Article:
Bahrain-based filmmaker Saleh Nass explores the capabilities of the Lightworks Pro while editing his latest short film, Central Market. He shares his experience with BroadcastPro ME I have been using Final Cut Pro for most of my edits for the past 11 years. Ive dabbled a bit in Avid MC/Symphony but it never really grew […]
Bahrain-based filmmaker Saleh Nass explores the capabilities of the Lightworks Pro while editing his latest short film, Central Market. He shares his experience with BroadcastPro ME
I have been using Final Cut Pro for most of my edits for the past 11 years. Ive dabbled a bit in Avid MC/Symphony but it never really grew on me because of the clutter. Lately, Ive been using a lot of different tools in my workflow including FCPX, DaVinci Resolve and Smoke 2013. I still have Symphony installed somewhere, just in case, but rarely ever use it.
Traditionally, when cutting a film, I have favoured FCP7 even when FCPX was first out, I still used FCP7 for drama and long documentaries. For my latest short film Central Market, a co-production between Bahrains Ministry of Culture and Enjaaz (a post-production and production funding support programme of Dubai Film Market) and my company Elements Cine Productions, I wanted to try something different before going into feature film editing and my own debut feature.
I had heard about Lightworks Pro, which was supposed to be released for the Mac. Until then, I had thought that this was a new NLE (non-linear editing) that was trying to make its mark on the cutting scene and capitalise on the FCPX premature launch along with Premiere (FCP8). I learnt, however, that this solution was designed with film editors in mind. Upon further reading, I learnt that it was used to edit several feature films over the past 20 years making it almost the same age as Avid!
It was released in 1989 and was sold to Tektronix and went through a few owners until it was bought by Editshare in 2009. Originally available as a full editing solution along with hardware Editshare re-developed the software to support cross platforms with an optional keyboard and keeping the control console.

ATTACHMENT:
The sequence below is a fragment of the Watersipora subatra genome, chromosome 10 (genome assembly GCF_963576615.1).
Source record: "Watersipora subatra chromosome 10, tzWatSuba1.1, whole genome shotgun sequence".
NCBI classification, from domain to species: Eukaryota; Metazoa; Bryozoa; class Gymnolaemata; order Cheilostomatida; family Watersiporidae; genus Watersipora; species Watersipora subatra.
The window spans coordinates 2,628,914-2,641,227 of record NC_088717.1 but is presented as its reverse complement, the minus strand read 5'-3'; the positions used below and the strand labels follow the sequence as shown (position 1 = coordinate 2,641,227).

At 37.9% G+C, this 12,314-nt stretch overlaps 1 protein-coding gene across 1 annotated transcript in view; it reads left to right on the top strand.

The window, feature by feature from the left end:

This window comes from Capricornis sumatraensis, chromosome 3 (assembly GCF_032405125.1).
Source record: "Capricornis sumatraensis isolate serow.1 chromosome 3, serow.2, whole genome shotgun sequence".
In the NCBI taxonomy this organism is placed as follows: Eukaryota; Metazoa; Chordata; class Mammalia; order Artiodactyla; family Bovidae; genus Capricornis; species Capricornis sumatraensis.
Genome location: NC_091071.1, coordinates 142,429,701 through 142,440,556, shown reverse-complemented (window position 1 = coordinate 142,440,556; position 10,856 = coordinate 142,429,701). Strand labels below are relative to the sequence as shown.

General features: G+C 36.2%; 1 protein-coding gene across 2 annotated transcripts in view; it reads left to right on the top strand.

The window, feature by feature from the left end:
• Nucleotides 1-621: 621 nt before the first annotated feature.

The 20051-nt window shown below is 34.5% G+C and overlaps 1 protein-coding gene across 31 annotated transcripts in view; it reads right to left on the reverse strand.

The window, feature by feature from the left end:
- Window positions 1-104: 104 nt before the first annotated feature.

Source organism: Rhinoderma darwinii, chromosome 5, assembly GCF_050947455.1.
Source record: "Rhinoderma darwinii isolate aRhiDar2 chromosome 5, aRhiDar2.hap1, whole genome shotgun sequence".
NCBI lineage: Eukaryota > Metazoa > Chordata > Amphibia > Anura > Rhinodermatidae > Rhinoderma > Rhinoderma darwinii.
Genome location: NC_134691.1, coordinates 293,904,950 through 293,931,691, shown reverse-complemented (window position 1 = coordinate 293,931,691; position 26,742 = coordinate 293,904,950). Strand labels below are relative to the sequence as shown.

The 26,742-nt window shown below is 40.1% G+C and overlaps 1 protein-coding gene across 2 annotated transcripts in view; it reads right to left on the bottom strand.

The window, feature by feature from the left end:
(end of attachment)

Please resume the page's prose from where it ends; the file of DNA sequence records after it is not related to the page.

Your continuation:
The latest notable film that was edited on Lightworks, was Martin Scorceses The Wolf of Wallstreet with Thelma Schoonmaker at the helm. The Kings Speech, Hugo, Braveheart and Pulp Fiction were all edited on Lightworks enough for me to make a decision to try using it for my short film afterall short films are where you experiment.
I initially wanted to use the Mac version of the software, so I could use it to cut Central Market. It was still under development so I decided to use it on Windows 7 through bootcamp on my Macbook Pro. Learning how to use the software through online tutorials was quite simple. In fact, acclimatising to the Windows interface took a little bit longer than using a new software.
There are two versions of Lightworks
a free edition, which supports basic formats, and the Pro edition, which, of course, is the one you want because of the codec limitations on the free version. The Pro edition is available at $60 with one years licence (you can buy the software outright for $279 (slightly less than FCPX).
Central Market was filmed in a verité run-and-gun style with available lighting in the market using real traders on a Red Epic with cinema zoom lenses we had to keep the crew extremely small and mobile. Because of the amount of improvisation I did and the footage that we shot, I needed a solution that could handle the organisation process before I edited it.
When Lightworks Pro is started up, youre met with a project pane and login (like Resolve or Smoke) where you can access or create new projects and set the project settings like frame rates. Once the project is created, you are greeted with a clean interface that, at first, looked alarmingly amateurish, but that was because I was using a retina screen and my display settings were all wrong. When that was fixed, I was a little more reassured that I was using the right software to edit the film.